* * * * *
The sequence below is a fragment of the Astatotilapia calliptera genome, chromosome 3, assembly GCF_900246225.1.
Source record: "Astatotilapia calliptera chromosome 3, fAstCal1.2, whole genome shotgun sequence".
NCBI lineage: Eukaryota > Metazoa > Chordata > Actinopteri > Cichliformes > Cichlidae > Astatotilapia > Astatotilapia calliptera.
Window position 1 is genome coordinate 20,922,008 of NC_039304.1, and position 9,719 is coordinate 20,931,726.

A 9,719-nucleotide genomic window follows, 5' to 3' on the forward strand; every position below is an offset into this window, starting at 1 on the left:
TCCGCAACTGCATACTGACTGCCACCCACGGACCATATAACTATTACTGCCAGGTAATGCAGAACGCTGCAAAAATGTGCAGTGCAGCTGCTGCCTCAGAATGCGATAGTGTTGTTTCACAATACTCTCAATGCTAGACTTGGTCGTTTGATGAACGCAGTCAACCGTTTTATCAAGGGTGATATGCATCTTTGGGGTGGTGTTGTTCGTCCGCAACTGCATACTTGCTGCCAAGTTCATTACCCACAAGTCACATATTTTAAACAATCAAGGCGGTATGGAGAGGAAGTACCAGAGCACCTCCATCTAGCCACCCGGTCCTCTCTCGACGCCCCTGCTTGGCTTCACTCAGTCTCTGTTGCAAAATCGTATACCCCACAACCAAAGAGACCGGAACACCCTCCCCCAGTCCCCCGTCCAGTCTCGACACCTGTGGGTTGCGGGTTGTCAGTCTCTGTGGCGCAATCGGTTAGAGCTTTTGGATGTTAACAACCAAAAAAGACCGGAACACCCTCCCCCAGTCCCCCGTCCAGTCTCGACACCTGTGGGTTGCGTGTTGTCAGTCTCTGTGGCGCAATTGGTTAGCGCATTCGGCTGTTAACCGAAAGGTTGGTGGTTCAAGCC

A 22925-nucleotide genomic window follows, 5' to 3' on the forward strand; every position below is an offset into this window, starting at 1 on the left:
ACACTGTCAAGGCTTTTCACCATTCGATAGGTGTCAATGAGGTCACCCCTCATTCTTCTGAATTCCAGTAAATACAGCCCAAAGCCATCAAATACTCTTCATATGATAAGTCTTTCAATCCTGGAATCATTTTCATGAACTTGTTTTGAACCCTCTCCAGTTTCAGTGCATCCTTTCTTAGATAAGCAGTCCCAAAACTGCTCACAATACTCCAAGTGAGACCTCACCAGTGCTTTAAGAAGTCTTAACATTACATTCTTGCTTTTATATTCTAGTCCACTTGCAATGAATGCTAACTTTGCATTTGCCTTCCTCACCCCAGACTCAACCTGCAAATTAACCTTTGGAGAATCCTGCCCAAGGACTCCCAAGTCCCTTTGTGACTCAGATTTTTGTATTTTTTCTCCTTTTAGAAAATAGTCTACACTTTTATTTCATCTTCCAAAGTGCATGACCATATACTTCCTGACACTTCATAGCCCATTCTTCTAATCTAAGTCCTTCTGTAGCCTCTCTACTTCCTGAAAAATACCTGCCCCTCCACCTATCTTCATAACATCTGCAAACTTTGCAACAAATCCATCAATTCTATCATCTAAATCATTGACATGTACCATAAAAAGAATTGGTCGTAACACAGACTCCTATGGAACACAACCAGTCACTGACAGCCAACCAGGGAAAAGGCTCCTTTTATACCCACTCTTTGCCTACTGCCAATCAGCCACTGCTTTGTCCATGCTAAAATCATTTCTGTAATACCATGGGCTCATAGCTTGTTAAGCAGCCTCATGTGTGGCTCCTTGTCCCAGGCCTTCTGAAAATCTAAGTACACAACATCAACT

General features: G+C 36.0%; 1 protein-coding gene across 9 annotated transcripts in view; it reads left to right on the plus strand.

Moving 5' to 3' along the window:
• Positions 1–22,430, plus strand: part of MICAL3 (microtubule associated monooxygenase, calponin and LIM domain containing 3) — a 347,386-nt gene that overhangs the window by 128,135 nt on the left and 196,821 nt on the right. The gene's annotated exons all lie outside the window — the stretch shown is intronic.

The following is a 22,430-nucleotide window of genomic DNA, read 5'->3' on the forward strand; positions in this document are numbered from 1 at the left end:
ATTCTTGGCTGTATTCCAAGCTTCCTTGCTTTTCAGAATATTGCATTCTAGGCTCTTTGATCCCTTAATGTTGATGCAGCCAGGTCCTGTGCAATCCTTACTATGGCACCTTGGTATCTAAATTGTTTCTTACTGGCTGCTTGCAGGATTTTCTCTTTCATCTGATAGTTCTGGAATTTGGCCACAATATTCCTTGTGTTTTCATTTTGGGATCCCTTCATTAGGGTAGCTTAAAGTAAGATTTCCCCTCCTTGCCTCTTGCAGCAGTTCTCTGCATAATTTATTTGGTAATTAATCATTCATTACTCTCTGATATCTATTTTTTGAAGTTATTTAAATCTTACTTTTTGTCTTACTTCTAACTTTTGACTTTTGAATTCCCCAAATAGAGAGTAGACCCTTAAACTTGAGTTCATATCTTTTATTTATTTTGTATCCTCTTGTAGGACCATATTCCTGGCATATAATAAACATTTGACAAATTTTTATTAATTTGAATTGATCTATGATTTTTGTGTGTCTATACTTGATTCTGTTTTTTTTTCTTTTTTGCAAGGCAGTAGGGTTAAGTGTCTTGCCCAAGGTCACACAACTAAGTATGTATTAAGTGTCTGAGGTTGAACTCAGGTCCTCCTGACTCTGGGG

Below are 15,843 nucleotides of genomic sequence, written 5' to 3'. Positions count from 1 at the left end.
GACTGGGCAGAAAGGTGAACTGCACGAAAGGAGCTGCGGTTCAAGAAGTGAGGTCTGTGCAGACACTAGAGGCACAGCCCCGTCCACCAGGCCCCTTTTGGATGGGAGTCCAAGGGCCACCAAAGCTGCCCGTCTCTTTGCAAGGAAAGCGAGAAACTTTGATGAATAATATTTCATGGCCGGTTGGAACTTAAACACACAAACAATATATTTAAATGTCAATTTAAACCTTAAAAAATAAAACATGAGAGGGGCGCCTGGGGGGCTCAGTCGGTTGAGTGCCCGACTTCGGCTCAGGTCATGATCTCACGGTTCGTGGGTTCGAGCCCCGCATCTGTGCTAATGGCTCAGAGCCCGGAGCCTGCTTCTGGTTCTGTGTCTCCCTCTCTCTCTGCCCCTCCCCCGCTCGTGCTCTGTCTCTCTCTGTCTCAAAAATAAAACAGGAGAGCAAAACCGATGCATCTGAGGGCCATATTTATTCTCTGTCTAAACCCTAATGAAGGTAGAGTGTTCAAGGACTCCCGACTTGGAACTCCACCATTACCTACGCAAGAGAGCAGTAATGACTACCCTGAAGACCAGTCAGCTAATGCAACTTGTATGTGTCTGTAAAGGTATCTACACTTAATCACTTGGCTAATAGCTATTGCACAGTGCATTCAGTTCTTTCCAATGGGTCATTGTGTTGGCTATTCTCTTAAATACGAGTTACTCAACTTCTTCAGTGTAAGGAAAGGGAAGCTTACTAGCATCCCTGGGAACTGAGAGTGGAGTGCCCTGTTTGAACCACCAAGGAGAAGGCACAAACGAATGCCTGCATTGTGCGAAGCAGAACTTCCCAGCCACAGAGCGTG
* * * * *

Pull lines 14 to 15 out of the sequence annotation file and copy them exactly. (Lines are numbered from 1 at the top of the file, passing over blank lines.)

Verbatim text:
Below are 15,843 nucleotides of genomic sequence, written 5' to 3'. Positions count from 1 at the left end.
GACTGGGCAGAAAGGTGAACTGCACGAAAGGAGCTGCGGTTCAAGAAGTGAGGTCTGTGCAGACACTAGAGGCACAGCCCCGTCCACCAGGCCCCTTTTGGATGGGAGTCCAAGGGCCACCAAAGCTGCCCGTCTCTTTGCAAGGAAAGCGAGAAACTTTGATGAATAATATTTCATGGCCGGTTGGAACTTAAACACACAAACAATATATTTAAATGTCAATTTAAACCTTAAAAAATAAAACATGAGAGGGGCGCCTGGGGGGCTCAGTCGGTTGAGTGCCCGACTTCGGCTCAGGTCATGATCTCACGGTTCGTGGGTTCGAGCCCCGCATCTGTGCTAATGGCTCAGAGCCCGGAGCCTGCTTCTGGTTCTGTGTCTCCCTCTCTCTCTGCCCCTCCCCCGCTCGTGCTCTGTCTCTCTCTGTCTCAAAAATAAAACAGGAGAGCAAAACCGATGCATCTGAGGGCCATATTTATTCTCTGTCTAAACCCTAATGAAGGTAGAGTGTTCAAGGACTCCCGACTTGGAACTCCACCATTACCTACGCAAGAGAGCAGTAATGACTACCCTGAAGACCAGTCAGCTAATGCAACTTGTATGTGTCTGTAAAGGTATCTACACTTAATCACTTGGCTAATAGCTATTGCACAGTGCATTCAGTTCTTTCCAATGGGTCATTGTGTTGGCTATTCTCTTAAATACGAGTTACTCAACTTCTTCAGTGTAAGGAAAGGGAAGCTTACTAGCATCCCTGGGAACTGAGAGTGGAGTGCCCTGTTTGAACCACCAAGGAGAAGGCACAAACGAATGCCTGCATTGTGCGAAGCAGAACTTCCCAGCCACAGAGCGTG